Tips for Enduring the Cold Weather While Fishing
December 2, 2016
It looks like we have about two more days of mild temperatures before the icy grasp of winter creeps in and kills our buzz. Its been a pretty mild November and start to December. A couple the shop guys were out yesterday and reported fairly productive streamer fishing. As the weather turns cold however you'll need to slow everything down. Look for water that is just slower than walking speed, slow down your swing, and make sure you are fishing very low in the water column.
Winter fishing can be productive almost everywhere all over the country short of ice flow on the river. Trout have to eat. In addition, there are some things working in the angler's favor. The fish tend to be podded up in the obvious pools. Go slow, take your time, and fish your favorite spots in detail.
Upsides of Winter Fishing
- Less angling traffic
- Fish that are comfortable and don't have sore lips
- Opportunity at trophy trout is at a premium
- Banker's Hours - Fish typically feed during the warmest part of the day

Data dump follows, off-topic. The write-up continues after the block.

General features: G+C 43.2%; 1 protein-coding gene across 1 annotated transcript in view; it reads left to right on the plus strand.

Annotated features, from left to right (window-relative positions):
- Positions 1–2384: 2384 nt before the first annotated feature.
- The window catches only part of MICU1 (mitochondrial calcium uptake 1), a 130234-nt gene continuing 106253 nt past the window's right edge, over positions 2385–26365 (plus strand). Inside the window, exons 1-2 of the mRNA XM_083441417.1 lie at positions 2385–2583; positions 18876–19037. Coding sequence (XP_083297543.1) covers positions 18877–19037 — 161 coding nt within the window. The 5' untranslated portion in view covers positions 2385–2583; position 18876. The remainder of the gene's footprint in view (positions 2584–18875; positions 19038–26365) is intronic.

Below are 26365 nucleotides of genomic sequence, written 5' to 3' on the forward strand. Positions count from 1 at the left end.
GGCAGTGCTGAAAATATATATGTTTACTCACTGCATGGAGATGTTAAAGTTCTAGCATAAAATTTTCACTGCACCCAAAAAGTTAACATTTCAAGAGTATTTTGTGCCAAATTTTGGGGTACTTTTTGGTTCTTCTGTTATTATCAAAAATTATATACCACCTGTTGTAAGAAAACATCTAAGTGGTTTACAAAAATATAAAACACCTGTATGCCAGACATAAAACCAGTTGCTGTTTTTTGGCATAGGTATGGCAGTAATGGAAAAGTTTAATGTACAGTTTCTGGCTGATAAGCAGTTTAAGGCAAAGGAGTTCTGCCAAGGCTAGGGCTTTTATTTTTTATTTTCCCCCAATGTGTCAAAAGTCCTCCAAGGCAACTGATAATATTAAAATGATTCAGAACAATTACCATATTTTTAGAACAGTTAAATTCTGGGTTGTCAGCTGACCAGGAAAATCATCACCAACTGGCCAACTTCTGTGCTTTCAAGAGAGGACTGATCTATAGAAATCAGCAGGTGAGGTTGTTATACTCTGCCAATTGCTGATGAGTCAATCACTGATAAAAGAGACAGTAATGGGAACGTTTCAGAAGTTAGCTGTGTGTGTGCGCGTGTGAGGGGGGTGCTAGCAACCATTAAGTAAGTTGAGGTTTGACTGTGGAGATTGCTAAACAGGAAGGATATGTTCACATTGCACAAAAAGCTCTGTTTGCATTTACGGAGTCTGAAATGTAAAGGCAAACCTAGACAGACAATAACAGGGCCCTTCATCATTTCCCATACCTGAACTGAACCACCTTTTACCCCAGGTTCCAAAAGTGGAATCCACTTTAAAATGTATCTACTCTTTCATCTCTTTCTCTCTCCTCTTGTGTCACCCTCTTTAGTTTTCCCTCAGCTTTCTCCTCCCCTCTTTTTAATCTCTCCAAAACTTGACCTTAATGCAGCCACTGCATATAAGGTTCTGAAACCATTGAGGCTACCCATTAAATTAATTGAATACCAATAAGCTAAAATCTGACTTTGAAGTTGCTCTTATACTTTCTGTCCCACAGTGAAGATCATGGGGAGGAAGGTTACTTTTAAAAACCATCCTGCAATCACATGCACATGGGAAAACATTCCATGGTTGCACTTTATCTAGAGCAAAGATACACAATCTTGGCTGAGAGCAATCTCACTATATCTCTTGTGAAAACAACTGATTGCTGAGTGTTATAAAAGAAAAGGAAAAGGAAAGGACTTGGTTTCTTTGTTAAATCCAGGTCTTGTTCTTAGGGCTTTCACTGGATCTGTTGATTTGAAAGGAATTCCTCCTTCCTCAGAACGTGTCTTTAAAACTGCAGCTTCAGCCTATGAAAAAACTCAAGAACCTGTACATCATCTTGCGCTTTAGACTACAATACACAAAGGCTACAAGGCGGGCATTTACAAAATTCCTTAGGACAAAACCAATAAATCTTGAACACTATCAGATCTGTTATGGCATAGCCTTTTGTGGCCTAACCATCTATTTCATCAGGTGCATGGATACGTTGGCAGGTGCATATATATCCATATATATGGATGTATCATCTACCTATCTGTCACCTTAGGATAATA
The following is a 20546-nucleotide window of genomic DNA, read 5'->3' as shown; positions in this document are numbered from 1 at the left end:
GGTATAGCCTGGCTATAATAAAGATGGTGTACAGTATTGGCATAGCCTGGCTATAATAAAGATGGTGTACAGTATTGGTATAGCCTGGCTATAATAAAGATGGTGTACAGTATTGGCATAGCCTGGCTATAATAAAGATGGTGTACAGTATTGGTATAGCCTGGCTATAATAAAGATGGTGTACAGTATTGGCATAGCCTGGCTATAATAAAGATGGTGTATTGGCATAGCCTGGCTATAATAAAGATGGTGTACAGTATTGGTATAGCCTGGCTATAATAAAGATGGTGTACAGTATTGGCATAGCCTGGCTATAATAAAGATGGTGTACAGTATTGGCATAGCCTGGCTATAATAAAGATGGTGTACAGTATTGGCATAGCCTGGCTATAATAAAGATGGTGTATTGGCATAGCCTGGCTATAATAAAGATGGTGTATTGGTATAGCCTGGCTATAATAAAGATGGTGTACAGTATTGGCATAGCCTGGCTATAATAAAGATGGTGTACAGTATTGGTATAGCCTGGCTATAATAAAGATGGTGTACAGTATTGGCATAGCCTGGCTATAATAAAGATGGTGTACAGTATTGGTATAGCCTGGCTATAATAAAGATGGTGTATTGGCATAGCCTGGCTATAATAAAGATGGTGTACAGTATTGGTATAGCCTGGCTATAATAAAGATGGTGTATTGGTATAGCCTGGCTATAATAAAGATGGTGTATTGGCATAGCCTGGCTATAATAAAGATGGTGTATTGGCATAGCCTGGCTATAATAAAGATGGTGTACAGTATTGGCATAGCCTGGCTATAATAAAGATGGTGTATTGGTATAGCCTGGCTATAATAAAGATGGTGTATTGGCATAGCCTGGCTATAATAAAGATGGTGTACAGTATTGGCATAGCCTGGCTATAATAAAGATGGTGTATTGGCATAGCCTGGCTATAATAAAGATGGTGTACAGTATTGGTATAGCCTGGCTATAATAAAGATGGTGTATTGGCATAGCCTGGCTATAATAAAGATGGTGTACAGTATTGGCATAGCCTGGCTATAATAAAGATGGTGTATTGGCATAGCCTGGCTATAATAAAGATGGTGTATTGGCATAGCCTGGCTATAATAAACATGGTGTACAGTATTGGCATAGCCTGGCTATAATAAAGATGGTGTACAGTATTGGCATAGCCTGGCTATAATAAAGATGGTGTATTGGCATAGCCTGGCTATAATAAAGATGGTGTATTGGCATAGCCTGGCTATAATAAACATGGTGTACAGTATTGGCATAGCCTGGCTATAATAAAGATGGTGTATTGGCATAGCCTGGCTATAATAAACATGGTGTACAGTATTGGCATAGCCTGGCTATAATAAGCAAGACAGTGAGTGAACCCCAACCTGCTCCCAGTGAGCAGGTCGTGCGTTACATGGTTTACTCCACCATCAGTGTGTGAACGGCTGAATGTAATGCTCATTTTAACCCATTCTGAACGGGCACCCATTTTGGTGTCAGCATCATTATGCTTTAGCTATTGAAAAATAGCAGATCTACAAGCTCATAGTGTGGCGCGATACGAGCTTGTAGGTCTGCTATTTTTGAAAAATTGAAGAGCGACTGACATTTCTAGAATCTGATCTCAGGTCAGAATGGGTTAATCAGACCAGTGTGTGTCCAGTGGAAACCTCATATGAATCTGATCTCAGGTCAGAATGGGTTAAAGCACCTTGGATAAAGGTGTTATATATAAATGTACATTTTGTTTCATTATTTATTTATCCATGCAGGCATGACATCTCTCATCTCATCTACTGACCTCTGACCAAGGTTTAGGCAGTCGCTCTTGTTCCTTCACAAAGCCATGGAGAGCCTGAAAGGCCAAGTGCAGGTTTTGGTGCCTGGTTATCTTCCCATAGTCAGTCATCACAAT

- Abundant Wildlife - Especially in the Yakima Canyon
- Its quiet. Less road traffic, no float traffic, and white noise. You could here a pin drop on the river at times.
Downsides of Winter Fishing
- Its cold
- Did I mention it gets cold?
There are several ways that we need to tackle this demon. One is that you need to be smart about how you manage your day, expectations, and your strategies. The other part of it is having good gear. Here is a video that outlines a good layering system.
Base Layer - Tight Fit, slick back. Under Armour is a good choice here.
Vest - Inulsated or Fleece (I actually like a down vest here in addition to my insulated jacket)
Base Layer on the Legs - Under Armour is tough to beat
Poly Liner Socks
Wading Pants - The kind with the stirrup are very nice to have.
The number one thing that keeps anglers from having fun and being effective in cold weather is... cold hands! Its very tough to have fun when you can't move your fingers, tie knots, and are just plain miserable. Get good gloves.
Anglers should always bring two pairs of gloves. It just makes sense. You will often need to do things that get your hands wet! Like landing a large fish. Always bring two pairs of gloves. I personally like to have one set of wool half finger gloves all the time. I also like fold-over mitts when it gets really nasty, but when I am rowing, launching the boat, winching the boat up etc. I really like the Kenai Gloves from Simms. So maybe you need three pairs haha. Good gloves can be used for snowball fights, shoveling the driveway, or just being comfortable so its money well spent. Here are some of the gloves that we sell at Red's.
Simms Skeena River Glove - WATERPROOF - Great for when you know your hands will get wet. You can actually spey fish with these on.